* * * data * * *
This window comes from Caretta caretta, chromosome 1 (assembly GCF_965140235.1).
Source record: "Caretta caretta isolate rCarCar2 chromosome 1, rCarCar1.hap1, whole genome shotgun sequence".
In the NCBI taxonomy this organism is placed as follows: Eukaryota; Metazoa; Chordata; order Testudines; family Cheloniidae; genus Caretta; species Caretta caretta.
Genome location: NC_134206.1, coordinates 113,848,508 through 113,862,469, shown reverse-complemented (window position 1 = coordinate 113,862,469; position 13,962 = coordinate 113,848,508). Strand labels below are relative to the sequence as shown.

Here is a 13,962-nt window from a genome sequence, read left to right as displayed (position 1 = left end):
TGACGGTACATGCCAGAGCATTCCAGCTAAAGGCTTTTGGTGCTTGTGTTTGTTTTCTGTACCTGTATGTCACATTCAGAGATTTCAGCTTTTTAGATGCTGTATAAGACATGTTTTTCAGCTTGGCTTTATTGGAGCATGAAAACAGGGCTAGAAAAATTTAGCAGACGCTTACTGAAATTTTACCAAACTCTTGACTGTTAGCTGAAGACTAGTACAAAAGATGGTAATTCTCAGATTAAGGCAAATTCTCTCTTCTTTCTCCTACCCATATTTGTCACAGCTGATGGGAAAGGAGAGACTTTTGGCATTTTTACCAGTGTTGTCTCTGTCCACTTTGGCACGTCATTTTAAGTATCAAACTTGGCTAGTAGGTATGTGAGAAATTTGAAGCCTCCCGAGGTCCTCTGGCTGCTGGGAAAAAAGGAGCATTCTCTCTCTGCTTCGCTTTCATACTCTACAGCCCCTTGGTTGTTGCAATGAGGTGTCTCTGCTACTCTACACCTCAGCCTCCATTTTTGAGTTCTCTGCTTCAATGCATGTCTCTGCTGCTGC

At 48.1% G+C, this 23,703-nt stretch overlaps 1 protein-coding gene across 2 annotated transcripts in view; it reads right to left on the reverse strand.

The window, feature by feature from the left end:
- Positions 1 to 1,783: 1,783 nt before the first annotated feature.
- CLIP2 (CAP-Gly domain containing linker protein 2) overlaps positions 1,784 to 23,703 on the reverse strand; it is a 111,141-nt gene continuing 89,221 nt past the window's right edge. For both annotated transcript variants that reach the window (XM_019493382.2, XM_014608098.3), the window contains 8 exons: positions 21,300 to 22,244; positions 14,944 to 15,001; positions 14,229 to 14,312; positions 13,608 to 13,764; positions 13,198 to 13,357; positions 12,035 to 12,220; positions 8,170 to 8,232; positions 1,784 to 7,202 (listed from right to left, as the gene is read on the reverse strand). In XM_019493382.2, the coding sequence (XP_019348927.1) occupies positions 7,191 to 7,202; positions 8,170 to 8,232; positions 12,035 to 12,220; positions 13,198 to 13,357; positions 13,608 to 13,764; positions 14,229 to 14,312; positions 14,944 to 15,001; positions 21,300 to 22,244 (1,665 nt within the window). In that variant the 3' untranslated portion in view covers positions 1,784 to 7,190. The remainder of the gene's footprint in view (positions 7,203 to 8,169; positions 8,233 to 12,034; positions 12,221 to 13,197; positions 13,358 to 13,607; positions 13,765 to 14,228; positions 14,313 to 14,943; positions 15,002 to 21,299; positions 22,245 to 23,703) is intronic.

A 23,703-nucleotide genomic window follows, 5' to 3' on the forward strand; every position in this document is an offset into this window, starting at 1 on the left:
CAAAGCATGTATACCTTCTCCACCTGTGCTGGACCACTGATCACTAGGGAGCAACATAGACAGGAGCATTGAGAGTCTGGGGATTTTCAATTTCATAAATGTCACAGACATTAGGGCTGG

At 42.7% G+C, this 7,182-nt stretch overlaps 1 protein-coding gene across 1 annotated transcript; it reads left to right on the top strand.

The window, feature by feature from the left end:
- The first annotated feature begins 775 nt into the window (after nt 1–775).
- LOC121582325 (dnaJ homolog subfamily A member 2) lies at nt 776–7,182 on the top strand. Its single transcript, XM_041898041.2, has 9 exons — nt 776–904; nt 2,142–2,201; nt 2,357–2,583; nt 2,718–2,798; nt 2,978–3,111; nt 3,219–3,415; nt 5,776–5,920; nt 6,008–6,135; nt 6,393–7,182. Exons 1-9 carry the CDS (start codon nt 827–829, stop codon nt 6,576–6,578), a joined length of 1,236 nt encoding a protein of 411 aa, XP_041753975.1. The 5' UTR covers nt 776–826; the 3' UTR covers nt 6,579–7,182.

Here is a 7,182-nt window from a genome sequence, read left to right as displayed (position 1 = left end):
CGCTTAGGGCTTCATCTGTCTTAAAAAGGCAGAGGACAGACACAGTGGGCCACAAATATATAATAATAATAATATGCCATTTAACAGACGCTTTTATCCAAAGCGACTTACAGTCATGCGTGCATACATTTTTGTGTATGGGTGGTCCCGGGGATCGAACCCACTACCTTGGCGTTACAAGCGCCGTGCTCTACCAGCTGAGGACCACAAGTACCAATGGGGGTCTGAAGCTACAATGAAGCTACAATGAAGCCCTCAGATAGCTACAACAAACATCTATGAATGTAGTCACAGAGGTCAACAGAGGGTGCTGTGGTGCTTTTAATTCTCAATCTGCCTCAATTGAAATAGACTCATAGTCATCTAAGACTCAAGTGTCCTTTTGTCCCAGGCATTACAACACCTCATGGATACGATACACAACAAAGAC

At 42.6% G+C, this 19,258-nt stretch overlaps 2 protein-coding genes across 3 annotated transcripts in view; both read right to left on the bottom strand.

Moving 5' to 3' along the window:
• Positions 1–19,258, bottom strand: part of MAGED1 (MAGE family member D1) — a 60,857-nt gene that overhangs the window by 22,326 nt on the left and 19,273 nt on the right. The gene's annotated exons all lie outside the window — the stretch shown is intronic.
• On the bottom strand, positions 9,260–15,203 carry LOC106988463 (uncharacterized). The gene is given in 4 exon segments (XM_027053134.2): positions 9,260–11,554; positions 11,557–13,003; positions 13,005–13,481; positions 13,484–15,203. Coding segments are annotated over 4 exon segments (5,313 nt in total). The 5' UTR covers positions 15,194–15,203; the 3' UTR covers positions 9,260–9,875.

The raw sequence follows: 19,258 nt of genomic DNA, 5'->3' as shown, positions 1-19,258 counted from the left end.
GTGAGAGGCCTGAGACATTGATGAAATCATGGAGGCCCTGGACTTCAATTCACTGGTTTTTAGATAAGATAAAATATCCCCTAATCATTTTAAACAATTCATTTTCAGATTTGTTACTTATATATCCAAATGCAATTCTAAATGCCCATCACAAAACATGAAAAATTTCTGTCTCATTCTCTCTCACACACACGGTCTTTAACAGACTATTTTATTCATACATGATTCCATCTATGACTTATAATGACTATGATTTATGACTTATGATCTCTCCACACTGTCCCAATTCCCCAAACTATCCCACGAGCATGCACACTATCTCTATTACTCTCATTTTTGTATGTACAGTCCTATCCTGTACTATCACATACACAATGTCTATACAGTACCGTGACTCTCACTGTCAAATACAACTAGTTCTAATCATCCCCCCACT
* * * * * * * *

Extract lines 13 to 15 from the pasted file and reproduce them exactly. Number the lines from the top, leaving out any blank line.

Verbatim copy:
At 42.7% G+C, this 7,182-nt stretch overlaps 1 protein-coding gene across 1 annotated transcript; it reads left to right on the top strand.

The window, feature by feature from the left end:
- The first annotated feature begins 775 nt into the window (after nt 1–775).